Bakersfield College

August 21, 2010

Bakersfield Night Sky – August 21, 2010
By Nick Strobel

After their close positioning with Saturn near the beginning of the month, Venus and Mars have left Saturn behind and are closing in on the bright star Spica of Virgo low in the west (see the first star chart below). At the end of the month Venus will pass just below Spica. At that time, all three (Venus, Mars and Spica) will fit within the same field of view of a typical pair of binoculars (see the inset on the first chart). Over these past few months Venus has been catching up to Mars and passed it just a couple of nights ago. While Venus has been doing that, it has also been catching up to the Earth and growing brighter as a result. Views through a telescope have shown Venus going from a small diameter gibbous phase to a larger diameter crescent phase. Venus will be in a fat crescent phase by the end of August. The crescent phase will get gradually thinner sideways but longer up-down as Venus gets closer to Earth over the next several weeks. Even though less of its daylight side will be facing us, Venus will get brighter until the beginning of October at which point the tiny fraction of the daylight side facing us becomes more important than its closer distance to us.   Venus will pass by the Earth at the end of October/beginning of November.

You can check out this Venus action through the Kern Astronomical Society's telescopes at one of their public star parties at Barnes and Noble this evening (August 21st) and September 18th and October 16th. They will have their telescopes set up next to Barnes and Noble for viewing from just after sunset to about 10 PM or so (depending on the amount of foot traffic). A map to the public star parties is available at www.kernastro.org.

Depending on the particular location of the telescopes you may be able to get a quick view of Saturn through the KAS telescopes but it may be too low in the sky to view it by the time the sky gets dark enough. A big bright Waxing Gibbous Moon will already be up before sunset so take a look at it through a telescope if a building isn't blocking the way. More detail will be seen near the boundary between the day and night side because the shadows from the crater rims and mountains will be noticeable. Later in the night you may be able to see Jupiter. Jupiter rises at about 9 PM (the same time Saturn sets) so the August star party probably won't be the one to view Jupiter through the telescopes---it will still be quite low in the southeast at 10 PM. The September 18th and October 16th star parties will be better for Jupiter viewing. Through even a small telescope you can see the four largest moons (called the Galilean satellites after Galileo, the first person to see them through a telescope) and some of the cloud bands. Without a telescope, Jupiter will be the brightest "star" in the southeast in the late evening. Venus will be the very bright "star" in west in the early evening.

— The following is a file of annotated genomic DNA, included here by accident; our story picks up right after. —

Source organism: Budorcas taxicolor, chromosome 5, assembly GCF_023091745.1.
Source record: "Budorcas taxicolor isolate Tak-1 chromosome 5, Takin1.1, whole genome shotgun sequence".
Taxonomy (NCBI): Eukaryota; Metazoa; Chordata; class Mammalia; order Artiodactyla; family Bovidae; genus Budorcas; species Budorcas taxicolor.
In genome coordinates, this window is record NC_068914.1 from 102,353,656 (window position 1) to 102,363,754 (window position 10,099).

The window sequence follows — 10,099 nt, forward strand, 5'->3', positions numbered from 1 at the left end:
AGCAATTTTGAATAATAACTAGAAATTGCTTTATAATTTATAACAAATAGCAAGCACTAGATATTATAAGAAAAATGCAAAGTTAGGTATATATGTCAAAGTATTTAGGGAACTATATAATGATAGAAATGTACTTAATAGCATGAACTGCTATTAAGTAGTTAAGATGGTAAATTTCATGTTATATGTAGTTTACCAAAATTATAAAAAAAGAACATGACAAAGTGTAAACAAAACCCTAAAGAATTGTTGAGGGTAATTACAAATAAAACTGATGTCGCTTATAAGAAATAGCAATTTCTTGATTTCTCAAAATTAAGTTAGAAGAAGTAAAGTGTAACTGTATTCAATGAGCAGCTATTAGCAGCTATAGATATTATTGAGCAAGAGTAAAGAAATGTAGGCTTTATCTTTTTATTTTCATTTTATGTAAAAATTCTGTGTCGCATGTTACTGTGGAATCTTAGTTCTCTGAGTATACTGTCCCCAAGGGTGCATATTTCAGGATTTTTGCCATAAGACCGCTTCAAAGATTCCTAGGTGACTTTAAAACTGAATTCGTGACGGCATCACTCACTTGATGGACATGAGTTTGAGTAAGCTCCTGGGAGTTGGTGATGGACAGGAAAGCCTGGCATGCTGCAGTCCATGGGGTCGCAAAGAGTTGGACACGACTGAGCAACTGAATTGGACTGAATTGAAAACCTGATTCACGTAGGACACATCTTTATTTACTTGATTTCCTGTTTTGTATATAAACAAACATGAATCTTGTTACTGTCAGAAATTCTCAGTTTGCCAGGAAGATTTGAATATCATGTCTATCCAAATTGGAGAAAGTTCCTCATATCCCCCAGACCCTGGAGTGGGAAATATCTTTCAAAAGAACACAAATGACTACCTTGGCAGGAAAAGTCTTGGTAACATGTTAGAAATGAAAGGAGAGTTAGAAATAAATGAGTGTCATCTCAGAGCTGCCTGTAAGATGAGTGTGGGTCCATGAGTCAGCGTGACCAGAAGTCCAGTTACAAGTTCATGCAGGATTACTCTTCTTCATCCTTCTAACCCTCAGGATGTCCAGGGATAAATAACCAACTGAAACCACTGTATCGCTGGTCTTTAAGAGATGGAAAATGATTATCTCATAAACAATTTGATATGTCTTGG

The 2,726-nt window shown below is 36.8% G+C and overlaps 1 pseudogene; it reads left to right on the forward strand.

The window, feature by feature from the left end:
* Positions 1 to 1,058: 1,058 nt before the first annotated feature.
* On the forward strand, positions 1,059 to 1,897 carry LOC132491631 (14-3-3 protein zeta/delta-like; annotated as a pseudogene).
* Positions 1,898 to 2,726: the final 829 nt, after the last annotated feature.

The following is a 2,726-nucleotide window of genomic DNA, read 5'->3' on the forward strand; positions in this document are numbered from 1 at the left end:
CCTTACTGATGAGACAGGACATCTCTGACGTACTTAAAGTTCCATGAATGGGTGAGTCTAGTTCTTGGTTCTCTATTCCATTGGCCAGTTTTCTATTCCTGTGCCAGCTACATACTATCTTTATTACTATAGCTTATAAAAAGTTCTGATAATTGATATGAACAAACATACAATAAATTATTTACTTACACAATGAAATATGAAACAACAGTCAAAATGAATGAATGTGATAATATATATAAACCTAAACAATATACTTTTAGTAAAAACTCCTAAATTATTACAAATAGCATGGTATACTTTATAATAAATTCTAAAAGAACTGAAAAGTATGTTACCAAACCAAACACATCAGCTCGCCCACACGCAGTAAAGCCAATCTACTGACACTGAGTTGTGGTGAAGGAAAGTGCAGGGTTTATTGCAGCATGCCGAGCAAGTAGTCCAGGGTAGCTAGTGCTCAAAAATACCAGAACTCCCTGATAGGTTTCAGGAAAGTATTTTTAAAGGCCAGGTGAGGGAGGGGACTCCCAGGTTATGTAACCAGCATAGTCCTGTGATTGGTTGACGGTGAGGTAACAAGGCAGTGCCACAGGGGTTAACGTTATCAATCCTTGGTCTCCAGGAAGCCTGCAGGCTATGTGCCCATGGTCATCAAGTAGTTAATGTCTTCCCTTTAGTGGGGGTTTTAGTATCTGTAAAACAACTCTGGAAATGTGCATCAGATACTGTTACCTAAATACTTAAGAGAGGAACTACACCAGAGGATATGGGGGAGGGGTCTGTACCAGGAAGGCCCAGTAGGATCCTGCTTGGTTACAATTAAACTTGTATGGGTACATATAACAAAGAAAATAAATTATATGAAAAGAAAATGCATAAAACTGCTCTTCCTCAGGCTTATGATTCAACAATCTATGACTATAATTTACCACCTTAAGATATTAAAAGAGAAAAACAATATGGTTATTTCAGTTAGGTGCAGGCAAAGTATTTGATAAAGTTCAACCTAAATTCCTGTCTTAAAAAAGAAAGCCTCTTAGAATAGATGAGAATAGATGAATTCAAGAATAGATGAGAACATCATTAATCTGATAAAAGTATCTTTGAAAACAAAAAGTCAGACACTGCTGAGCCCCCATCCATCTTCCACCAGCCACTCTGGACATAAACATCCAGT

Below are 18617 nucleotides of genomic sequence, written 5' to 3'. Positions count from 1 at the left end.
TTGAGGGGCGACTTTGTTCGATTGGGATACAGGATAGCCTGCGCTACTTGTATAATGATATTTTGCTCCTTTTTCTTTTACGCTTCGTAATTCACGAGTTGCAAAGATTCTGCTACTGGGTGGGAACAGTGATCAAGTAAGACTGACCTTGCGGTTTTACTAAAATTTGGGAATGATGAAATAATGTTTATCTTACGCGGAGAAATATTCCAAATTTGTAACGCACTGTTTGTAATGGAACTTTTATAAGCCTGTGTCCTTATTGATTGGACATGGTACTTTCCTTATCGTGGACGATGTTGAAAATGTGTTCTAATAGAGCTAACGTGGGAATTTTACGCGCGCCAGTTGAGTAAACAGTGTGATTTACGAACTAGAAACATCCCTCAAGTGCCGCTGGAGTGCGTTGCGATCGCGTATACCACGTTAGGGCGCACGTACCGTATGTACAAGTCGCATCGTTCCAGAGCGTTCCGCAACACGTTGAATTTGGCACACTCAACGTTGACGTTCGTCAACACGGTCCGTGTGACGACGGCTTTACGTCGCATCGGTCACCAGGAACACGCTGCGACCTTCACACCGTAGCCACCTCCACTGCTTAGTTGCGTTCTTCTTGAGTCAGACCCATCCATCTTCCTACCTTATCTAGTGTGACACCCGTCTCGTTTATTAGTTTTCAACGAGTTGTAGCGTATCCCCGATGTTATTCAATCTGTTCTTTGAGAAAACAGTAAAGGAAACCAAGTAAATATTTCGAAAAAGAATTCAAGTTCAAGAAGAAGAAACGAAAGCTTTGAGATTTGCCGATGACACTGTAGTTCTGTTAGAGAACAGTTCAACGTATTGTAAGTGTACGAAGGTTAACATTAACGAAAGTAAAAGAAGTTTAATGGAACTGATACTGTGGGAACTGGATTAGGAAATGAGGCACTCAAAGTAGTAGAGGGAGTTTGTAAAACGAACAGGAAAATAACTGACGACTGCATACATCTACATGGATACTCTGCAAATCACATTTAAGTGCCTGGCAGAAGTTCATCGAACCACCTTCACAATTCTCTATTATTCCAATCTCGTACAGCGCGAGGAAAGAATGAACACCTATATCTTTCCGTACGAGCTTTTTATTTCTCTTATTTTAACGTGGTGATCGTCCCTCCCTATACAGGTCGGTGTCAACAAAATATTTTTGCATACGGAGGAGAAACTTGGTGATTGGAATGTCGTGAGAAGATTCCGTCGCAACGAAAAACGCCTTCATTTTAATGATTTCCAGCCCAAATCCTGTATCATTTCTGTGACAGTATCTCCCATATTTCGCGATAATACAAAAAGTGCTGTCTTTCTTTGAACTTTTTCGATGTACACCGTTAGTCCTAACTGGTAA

Jupiter will be up the rest of the night and set after sunrise. The second star chart below shows the early morning sky. Those of you under very dark skies and with much better eyes than mine may just barely be able to pick out a faint object to the right of Jupiter. That is Uranus. It does require exceptional skies and eyes to see it without a telescope or binoculars. The second star chart below will help you find it. The Moon will set by 4:30 AM tonight but in a few nights it will be full and near the two planets (and up all night!).

            If you want to find out more about what the planets are like, check out my Astronomy Notes site. The content of the planets section of the site was greatly expanded earlier this summer.

Want to see more of the stars at night and save energy? Shield your lights so that the light only goes down toward the ground. See www.darksky.org for how.
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Nick Strobel
Director of the William M Thomas Planetarium at Bakersfield College
Author of the award-winning website www.astronomynotes.com

Kern Community College District